"The military pressure has dislodged the (terror) groups from some of their training areas and kept them on the run," said Finel, who has just completed his own review of terror incidents and provided a preview of his results.
He said violence by Islamic extremists fell by 60 percent in the last half of 2009, compared with the first half. He cautioned that the impact of the military action may not last, and terror groups are likely to rebound if the root of their extremist ideologies lives on.
Overall, the number of terror attacks in Pakistan rose from about 1,800 in 2008 to more than 1,900 attacks in 2009. Suicide bombings more than doubled between 2007 and 2009, jumping from 40 to 84.
In Afghanistan, attacks increased from more than 1,200 in 2008 to about 2,100 in 2009. Officials warned that the 2008 numbers may be a bit understated because of the difficulties in obtaining accurate reports from the war zone.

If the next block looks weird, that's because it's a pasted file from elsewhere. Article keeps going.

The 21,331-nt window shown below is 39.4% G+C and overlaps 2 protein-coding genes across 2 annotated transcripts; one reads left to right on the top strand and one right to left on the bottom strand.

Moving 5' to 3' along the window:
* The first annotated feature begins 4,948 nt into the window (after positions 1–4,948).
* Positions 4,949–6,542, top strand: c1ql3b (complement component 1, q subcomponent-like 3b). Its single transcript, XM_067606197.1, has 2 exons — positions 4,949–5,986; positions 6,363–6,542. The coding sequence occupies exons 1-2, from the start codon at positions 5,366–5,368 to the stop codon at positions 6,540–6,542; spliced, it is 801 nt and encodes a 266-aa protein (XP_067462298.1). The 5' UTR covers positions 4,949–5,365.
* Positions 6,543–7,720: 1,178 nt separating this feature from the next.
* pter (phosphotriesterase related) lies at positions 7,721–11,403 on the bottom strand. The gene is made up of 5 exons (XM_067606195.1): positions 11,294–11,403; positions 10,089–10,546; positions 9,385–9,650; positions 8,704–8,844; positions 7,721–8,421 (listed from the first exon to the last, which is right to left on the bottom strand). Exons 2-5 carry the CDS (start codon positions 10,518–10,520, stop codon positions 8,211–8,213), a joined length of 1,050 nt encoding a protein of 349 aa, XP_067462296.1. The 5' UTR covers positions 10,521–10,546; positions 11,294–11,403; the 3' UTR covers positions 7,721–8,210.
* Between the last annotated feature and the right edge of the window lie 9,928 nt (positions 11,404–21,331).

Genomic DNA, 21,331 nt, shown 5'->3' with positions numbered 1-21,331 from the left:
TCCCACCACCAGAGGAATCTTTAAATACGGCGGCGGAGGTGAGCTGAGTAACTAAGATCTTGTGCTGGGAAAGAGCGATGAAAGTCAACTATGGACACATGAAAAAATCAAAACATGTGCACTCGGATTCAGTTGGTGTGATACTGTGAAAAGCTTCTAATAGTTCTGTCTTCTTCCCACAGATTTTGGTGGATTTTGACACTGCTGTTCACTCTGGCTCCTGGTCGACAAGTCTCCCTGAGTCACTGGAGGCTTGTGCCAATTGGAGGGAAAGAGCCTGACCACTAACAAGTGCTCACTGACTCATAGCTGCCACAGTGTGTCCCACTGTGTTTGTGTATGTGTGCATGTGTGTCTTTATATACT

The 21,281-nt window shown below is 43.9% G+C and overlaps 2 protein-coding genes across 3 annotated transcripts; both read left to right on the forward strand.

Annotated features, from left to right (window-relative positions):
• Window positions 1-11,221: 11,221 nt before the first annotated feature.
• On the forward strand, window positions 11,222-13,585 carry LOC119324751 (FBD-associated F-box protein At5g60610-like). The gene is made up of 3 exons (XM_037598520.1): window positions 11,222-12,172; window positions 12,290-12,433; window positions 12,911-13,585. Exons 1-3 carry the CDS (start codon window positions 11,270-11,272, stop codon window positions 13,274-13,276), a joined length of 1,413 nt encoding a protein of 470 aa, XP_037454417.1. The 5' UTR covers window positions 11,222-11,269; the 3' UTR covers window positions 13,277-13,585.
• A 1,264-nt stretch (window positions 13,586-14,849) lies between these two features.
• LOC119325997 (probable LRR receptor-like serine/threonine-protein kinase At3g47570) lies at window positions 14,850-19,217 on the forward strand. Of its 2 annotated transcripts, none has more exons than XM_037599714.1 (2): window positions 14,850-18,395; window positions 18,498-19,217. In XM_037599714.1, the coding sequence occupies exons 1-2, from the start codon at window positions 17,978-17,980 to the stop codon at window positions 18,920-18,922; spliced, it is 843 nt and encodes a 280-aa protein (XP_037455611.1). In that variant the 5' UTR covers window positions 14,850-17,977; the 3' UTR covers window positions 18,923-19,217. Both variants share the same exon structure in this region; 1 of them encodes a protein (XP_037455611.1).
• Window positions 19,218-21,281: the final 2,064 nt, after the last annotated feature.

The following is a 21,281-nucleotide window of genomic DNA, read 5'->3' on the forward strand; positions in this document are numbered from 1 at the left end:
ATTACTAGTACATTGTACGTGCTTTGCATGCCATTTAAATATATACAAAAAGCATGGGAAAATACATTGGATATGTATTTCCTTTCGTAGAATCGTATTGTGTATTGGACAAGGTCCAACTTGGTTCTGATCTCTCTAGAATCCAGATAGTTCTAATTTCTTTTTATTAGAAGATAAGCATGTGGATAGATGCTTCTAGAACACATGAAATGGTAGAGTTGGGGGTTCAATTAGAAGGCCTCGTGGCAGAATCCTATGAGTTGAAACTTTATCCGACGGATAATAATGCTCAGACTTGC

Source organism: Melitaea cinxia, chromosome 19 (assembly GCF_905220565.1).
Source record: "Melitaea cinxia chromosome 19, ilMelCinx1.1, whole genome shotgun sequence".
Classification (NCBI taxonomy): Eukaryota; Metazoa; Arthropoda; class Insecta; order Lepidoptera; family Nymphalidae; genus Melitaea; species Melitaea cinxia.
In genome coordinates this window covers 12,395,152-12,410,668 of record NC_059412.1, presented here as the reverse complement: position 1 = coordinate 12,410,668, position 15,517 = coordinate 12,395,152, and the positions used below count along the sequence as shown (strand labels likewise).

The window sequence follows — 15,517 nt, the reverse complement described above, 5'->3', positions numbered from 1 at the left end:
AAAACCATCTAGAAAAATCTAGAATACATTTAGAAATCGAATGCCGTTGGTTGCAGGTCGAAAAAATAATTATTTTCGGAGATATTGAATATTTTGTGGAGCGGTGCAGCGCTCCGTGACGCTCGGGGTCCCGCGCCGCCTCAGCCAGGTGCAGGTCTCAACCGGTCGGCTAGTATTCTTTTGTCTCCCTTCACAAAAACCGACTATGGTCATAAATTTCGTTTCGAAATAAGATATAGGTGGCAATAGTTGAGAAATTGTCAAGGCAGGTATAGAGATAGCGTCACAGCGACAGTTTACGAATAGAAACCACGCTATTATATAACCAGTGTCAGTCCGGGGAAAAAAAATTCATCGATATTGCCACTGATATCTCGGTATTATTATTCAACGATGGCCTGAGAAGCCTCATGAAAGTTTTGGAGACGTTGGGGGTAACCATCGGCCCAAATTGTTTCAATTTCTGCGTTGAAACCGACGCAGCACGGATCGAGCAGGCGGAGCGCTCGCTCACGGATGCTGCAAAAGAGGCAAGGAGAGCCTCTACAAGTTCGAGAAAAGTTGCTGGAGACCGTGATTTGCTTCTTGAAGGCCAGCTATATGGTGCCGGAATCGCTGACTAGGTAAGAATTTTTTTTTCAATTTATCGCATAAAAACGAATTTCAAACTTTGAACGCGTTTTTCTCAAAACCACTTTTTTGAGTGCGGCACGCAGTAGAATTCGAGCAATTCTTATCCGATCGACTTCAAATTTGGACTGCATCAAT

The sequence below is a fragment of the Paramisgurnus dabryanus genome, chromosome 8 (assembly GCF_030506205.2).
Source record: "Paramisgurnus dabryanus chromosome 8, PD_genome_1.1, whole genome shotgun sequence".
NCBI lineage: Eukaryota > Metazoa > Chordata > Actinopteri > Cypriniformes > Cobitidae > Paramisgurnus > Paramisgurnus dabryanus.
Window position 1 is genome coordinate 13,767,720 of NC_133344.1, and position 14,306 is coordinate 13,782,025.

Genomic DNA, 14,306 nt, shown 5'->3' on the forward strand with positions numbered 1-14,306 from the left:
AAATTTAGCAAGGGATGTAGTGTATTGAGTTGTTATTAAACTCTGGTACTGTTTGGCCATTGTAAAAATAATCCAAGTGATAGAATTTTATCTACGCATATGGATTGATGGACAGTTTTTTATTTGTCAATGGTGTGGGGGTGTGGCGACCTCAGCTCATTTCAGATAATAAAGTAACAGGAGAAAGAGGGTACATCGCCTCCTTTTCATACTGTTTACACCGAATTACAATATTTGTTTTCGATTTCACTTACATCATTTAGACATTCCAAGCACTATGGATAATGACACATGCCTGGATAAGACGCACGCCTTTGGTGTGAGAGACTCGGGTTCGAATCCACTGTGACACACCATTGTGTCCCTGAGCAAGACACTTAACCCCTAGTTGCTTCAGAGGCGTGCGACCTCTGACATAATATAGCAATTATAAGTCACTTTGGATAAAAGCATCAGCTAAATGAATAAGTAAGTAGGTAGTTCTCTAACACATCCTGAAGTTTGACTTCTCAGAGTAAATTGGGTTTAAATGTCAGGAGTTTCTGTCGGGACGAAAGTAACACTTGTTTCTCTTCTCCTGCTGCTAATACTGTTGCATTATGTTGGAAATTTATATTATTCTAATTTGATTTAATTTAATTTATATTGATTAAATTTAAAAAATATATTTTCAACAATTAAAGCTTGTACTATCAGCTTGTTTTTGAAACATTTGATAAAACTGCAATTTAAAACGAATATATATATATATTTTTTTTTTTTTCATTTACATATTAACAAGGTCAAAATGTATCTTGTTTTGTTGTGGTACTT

Last year, the US began pouring troops into the foundering Afghan war and more forces continue to move in this year, bolstering a gradually unfolding offensive into the restive southern region.
Somalia remains the hotspot to watch. The tribal-based insurgent group al-Shabab is increasingly linked to al-Qaida. US officials worry that al-Qaida insurgents are moving out of havens along the Pakistan-Afghanistan border and into Somalia's anarchic regions, where they can train and recruit followers.
According to the NCTC, attacks and casualties there rose by a bit more
than 12 percent in 2009, compared with 2008.
In Yemen, the number
of attacks and civilian casualties, while relatively small, is growing.
The country remains a dangerous terrorist haven where insurgents are
increasingly looking to target Western interests.
Abdulmutallab, who is charged with attempting to blow up a Detroit-bound
airliner on Christmas Day, received training in Yemen from al-Qaida,
according to investigative reports and a video released this week.